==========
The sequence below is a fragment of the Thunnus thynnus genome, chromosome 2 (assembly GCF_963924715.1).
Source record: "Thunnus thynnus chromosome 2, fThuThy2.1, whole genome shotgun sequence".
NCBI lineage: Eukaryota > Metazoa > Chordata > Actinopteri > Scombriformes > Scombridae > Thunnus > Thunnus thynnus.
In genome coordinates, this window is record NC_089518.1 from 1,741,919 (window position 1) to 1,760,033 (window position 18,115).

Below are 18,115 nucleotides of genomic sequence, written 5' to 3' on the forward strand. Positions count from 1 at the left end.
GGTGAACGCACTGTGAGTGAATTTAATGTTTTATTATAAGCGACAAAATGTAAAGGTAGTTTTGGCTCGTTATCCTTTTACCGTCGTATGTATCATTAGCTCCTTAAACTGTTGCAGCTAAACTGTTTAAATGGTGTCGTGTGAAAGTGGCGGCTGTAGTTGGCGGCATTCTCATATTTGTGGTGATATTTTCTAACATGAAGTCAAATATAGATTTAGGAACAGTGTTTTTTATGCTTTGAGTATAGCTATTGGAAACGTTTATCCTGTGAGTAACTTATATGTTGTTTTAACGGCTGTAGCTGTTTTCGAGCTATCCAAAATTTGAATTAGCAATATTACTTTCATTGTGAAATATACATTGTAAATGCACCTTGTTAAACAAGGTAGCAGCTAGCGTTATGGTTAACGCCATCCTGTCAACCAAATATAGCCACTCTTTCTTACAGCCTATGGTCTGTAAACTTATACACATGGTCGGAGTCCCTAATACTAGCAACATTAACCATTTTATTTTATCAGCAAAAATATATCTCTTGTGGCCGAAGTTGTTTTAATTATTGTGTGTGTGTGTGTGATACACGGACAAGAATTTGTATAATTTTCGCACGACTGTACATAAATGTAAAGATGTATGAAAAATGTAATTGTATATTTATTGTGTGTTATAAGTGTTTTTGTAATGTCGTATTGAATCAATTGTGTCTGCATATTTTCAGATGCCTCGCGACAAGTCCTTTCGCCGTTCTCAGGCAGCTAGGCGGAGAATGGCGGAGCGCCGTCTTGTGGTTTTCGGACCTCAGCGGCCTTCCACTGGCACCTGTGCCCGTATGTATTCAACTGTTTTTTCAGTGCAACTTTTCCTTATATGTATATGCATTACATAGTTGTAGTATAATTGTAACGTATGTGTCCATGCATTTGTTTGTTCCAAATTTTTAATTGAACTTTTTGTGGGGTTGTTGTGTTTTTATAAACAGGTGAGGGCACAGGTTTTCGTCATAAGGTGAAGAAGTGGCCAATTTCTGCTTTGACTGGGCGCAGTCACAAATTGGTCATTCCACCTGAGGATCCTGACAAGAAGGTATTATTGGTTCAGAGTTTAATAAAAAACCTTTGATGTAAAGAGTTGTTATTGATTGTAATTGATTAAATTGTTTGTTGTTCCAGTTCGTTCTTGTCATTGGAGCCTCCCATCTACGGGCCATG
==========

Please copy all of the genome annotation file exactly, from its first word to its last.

The sequence below is a fragment of the Thunnus thynnus genome, chromosome 2 (assembly GCF_963924715.1).
Source record: "Thunnus thynnus chromosome 2, fThuThy2.1, whole genome shotgun sequence".
NCBI lineage: Eukaryota > Metazoa > Chordata > Actinopteri > Scombriformes > Scombridae > Thunnus > Thunnus thynnus.
In genome coordinates, this window is record NC_089518.1 from 1,741,919 (window position 1) to 1,760,033 (window position 18,115).

Below are 18,115 nucleotides of genomic sequence, written 5' to 3' on the forward strand. Positions count from 1 at the left end.
GGTGAACGCACTGTGAGTGAATTTAATGTTTTATTATAAGCGACAAAATGTAAAGGTAGTTTTGGCTCGTTATCCTTTTACCGTCGTATGTATCATTAGCTCCTTAAACTGTTGCAGCTAAACTGTTTAAATGGTGTCGTGTGAAAGTGGCGGCTGTAGTTGGCGGCATTCTCATATTTGTGGTGATATTTTCTAACATGAAGTCAAATATAGATTTAGGAACAGTGTTTTTTATGCTTTGAGTATAGCTATTGGAAACGTTTATCCTGTGAGTAACTTATATGTTGTTTTAACGGCTGTAGCTGTTTTCGAGCTATCCAAAATTTGAATTAGCAATATTACTTTCATTGTGAAATATACATTGTAAATGCACCTTGTTAAACAAGGTAGCAGCTAGCGTTATGGTTAACGCCATCCTGTCAACCAAATATAGCCACTCTTTCTTACAGCCTATGGTCTGTAAACTTATACACATGGTCGGAGTCCCTAATACTAGCAACATTAACCATTTTATTTTATCAGCAAAAATATATCTCTTGTGGCCGAAGTTGTTTTAATTATTGTGTGTGTGTGTGTGATACACGGACAAGAATTTGTATAATTTTCGCACGACTGTACATAAATGTAAAGATGTATGAAAAATGTAATTGTATATTTATTGTGTGTTATAAGTGTTTTTGTAATGTCGTATTGAATCAATTGTGTCTGCATATTTTCAGATGCCTCGCGACAAGTCCTTTCGCCGTTCTCAGGCAGCTAGGCGGAGAATGGCGGAGCGCCGTCTTGTGGTTTTCGGACCTCAGCGGCCTTCCACTGGCACCTGTGCCCGTATGTATTCAACTGTTTTTTCAGTGCAACTTTTCCTTATATGTATATGCATTACATAGTTGTAGTATAATTGTAACGTATGTGTCCATGCATTTGTTTGTTCCAAATTTTTAATTGAACTTTTTGTGGGGTTGTTGTGTTTTTATAAACAGGTGAGGGCACAGGTTTTCGTCATAAGGTGAAGAAGTGGCCAATTTCTGCTTTGACTGGGCGCAGTCACAAATTGGTCATTCCACCTGAGGATCCTGACAAGAAGGTATTATTGGTTCAGAGTTTAATAAAAAACCTTTGATGTAAAGAGTTGTTATTGATTGTAATTGATTAAATTGTTTGTTGTTCCAGTTCGTTCTTGTCATTGGAGCCTCCCATCTACGGGCCATG